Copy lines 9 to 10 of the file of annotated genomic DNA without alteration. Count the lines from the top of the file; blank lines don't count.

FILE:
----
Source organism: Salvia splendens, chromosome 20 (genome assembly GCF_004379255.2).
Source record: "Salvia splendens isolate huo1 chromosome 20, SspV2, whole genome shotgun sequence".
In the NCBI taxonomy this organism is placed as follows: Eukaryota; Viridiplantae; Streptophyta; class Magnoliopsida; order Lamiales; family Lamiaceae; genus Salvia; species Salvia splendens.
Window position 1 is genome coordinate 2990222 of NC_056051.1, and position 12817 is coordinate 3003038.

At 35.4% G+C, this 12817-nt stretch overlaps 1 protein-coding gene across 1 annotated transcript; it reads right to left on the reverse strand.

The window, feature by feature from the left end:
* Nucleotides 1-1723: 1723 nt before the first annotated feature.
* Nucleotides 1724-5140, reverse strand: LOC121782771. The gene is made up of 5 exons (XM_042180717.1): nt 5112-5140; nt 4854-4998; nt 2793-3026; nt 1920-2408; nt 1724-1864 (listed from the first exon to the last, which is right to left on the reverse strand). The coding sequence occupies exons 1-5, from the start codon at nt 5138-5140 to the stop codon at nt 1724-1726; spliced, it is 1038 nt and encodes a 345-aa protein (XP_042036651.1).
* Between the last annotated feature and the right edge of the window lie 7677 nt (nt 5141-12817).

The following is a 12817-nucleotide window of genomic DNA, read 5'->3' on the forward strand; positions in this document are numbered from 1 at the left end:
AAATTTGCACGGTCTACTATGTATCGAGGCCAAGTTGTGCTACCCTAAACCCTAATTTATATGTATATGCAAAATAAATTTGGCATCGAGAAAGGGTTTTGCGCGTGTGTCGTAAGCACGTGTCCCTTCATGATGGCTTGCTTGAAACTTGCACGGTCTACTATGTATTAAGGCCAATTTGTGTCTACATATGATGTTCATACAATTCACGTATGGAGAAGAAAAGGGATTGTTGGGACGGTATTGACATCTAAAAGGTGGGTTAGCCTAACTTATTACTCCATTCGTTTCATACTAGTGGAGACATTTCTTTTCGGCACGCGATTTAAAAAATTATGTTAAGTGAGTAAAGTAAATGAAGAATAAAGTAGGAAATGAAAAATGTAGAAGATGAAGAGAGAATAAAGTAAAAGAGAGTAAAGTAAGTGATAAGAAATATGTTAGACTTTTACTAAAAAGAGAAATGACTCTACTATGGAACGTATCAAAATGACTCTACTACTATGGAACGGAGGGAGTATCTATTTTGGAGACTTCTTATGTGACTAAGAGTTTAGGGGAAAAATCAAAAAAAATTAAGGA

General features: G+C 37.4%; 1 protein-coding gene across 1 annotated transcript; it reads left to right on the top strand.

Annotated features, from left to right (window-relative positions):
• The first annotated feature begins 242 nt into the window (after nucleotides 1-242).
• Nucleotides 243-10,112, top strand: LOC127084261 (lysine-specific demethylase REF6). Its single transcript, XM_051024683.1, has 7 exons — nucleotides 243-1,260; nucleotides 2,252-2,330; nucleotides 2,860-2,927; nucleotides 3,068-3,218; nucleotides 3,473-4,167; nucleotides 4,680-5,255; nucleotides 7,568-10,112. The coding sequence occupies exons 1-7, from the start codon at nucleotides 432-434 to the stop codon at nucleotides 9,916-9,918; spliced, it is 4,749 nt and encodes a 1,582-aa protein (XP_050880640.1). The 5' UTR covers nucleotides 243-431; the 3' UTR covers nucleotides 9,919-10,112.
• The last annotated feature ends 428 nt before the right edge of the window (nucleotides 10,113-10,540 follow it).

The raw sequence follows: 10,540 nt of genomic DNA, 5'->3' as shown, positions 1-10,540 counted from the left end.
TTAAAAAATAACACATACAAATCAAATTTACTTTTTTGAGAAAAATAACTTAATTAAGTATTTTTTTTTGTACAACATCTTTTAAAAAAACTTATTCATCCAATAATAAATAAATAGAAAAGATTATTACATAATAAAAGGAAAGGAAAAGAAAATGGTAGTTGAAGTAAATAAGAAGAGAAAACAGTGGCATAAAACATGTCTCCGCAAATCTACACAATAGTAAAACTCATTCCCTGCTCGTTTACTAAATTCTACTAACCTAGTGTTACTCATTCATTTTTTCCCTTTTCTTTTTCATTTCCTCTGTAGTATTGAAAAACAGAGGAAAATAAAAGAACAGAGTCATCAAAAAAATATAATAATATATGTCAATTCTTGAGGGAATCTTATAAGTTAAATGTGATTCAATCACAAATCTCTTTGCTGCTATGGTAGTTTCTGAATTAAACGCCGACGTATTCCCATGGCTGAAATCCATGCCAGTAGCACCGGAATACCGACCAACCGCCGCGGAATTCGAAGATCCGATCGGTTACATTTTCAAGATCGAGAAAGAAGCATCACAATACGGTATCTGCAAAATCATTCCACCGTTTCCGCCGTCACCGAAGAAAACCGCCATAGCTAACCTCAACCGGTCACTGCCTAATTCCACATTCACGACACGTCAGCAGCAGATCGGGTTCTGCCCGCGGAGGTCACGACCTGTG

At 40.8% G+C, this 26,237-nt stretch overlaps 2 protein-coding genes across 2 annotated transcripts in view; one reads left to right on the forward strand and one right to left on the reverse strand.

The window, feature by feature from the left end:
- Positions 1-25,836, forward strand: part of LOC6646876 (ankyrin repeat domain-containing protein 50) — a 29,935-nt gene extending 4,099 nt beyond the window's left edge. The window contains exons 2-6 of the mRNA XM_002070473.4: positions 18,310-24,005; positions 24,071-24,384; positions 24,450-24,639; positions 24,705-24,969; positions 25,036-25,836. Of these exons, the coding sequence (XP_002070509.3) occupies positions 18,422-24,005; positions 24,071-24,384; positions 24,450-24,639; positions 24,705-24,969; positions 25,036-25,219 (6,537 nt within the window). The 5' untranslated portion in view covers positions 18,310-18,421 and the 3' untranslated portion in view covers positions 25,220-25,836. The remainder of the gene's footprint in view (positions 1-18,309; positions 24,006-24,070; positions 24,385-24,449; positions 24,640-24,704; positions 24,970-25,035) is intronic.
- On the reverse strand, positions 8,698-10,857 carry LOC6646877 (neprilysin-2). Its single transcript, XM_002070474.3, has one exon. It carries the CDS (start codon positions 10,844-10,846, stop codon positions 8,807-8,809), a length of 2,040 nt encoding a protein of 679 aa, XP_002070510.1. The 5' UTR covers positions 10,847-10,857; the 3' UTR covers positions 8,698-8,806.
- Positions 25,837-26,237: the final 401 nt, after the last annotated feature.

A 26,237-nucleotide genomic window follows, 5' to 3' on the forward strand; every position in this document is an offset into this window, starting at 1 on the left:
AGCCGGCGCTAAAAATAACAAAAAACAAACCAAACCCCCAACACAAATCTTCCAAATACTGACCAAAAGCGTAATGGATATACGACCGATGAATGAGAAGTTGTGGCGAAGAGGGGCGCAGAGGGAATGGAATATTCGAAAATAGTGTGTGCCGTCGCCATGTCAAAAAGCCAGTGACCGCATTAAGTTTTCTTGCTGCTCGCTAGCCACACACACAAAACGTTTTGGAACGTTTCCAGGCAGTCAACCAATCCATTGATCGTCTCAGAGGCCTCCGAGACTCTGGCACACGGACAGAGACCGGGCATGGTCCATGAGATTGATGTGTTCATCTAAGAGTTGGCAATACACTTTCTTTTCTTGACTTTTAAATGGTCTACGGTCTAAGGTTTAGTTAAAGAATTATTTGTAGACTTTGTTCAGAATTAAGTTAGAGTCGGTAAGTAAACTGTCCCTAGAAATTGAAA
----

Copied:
* Between the last annotated feature and the right edge of the window lie 7677 nt (nt 5141-12817).

The following is a 12817-nucleotide window of genomic DNA, read 5'->3' on the forward strand; positions in this document are numbered from 1 at the left end: